The Case of Kevin Carter; The Man Killed Himself But Do We Forgive Him?

It is unfortunate to see hardhearted people who still after 26 years bring up the case of Kevin Carter to torment his soul. 

People make mistakes and young people make more mistakes but our eyes are blindfolded for us, and we let ourselves judging other people. This is our nature: self-centered, egoist and bitter. If he could know that journalism ethics who once killed him are no longer existent, he would regret his suicide. Today, so-called journalists crucify people for expressing their views and 30 years ago a journalist had to kill himself as there was no other way for him to relieve.


“Let anyone of you who is without sin be the first to throw a stone at her.”

John8:7 NIV

Where is forgiveness and why do people who need to be forgiven hardly forgive others? It broke my heart seeing somebody’s pain is used to make somebody else’s career. The man killed himself. He felt so miserable that his worldwide fame and his art couldn’t save him. He was overwhelmed with so much pain on his heart. He cried, he hid himself, he dealt with pain and hunger but was not enough strong to deal with it and could not turn back the clock and save the toddler. At the same time, he could not go on with the viciousness of attacks on him. People would spit on him as long as he was alive, so he killed himself at the age of 34 just three months after winning the Pulitzer Prize for the same iconic photo. Please stop using his pain.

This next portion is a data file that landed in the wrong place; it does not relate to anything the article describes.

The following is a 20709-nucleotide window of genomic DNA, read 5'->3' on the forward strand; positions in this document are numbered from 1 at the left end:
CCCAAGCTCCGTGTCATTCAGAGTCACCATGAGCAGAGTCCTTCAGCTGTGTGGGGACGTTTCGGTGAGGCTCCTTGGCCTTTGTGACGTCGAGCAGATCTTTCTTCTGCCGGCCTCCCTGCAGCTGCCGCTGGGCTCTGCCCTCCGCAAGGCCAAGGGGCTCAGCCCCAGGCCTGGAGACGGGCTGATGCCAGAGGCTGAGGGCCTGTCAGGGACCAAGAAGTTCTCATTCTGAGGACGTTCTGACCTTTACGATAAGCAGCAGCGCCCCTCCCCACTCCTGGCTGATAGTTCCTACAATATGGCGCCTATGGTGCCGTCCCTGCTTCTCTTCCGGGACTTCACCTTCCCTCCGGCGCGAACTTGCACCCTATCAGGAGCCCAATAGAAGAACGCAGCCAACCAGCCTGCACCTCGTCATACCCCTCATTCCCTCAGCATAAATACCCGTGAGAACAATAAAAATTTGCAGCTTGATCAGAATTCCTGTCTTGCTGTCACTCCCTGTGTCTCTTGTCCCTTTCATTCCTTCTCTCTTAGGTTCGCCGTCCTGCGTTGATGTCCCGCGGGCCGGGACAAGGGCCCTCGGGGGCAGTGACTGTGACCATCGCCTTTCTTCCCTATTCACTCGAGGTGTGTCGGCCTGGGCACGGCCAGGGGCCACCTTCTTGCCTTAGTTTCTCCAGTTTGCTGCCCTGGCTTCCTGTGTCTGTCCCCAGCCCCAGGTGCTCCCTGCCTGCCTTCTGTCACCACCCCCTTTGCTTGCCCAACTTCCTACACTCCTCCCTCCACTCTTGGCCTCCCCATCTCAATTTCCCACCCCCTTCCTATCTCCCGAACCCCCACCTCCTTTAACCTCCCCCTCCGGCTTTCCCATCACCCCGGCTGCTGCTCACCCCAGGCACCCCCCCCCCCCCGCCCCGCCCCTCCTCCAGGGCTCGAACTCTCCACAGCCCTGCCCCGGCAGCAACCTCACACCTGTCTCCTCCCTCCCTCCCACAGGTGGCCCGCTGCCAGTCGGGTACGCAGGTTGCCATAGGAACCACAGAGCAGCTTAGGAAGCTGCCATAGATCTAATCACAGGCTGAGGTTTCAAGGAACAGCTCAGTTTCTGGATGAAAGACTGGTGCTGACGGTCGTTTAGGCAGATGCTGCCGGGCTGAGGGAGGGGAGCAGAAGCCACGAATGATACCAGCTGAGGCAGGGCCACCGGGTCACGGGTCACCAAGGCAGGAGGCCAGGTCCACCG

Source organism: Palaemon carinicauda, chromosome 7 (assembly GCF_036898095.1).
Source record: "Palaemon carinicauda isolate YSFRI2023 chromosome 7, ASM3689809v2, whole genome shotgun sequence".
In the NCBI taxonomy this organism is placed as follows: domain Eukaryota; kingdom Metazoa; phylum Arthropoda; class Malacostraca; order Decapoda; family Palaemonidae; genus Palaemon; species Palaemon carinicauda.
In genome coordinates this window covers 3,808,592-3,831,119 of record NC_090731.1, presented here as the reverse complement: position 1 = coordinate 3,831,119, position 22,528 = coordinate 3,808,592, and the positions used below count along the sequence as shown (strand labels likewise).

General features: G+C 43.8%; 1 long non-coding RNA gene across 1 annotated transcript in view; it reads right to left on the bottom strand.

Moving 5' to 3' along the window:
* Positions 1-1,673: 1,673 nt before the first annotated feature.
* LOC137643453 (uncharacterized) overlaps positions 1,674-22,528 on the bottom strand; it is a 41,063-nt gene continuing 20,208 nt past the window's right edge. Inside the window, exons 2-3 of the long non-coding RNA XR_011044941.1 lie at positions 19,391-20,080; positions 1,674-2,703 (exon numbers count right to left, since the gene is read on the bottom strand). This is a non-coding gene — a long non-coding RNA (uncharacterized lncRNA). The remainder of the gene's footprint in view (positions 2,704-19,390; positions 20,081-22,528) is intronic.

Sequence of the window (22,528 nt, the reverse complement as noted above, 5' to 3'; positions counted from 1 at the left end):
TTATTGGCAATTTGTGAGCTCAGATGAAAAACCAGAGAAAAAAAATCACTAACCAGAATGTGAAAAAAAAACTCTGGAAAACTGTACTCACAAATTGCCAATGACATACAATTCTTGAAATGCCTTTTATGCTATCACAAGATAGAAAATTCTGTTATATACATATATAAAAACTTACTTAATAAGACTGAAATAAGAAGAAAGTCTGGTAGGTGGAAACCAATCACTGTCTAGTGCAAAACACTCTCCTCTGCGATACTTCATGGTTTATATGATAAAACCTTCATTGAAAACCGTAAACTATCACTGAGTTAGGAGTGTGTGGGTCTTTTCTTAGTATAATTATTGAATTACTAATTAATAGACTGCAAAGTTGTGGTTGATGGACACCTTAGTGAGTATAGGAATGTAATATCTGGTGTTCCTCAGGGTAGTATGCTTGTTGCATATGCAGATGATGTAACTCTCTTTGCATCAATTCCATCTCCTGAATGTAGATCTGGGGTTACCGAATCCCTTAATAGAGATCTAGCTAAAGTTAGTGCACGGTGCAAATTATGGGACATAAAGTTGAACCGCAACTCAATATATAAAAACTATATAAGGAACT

The Guerilla media don’t care about anything but a hit piece. I condemn the carelessness of Kevin for leaving the place and not helping the girl but I condemn The St. Petersburg Times for the article that ruined Carter and made his life miserable because as a journalist, they knew about the protocol of “not touching the hunger victims due to the possibility of the transmittable diseases.”

In March 1993, photographer Kevin Carter took an iconic photo of a starving little girl being preyed upon by a vulture. The girl was struggling to get to a UN feeding center. Carter waited 20 minutes for the vulture to fly away and when it didn’t, he snapped the haunting photograph. He chased away the vulture but didn’t carry the child. He sat under a tree, smoked a cigarette and cried. The photo successfully appeared on the New York Times paper on March 26, 1993, but hundreds of people contacted the paper questioning the fate of the child which was not known. The St. Petersburg Times attacked the photographer and wrote: ” The man adjusting his lens to take just the right frame of her suffering might just as well be a predator, another vulture on the scene”.

This is his suicide note:

“I am depressed . . . without phone . . . money for rent . . . money for child support . . . money for debts . . . money!!! … I am haunted by the vivid memories of killings and corpses and anger and pain … of starving or wounded children, of trigger-happy madmen, often police, of killer executioners…! have gone to join Ken if I am that lucky.”


 Will we let him to rest in peace?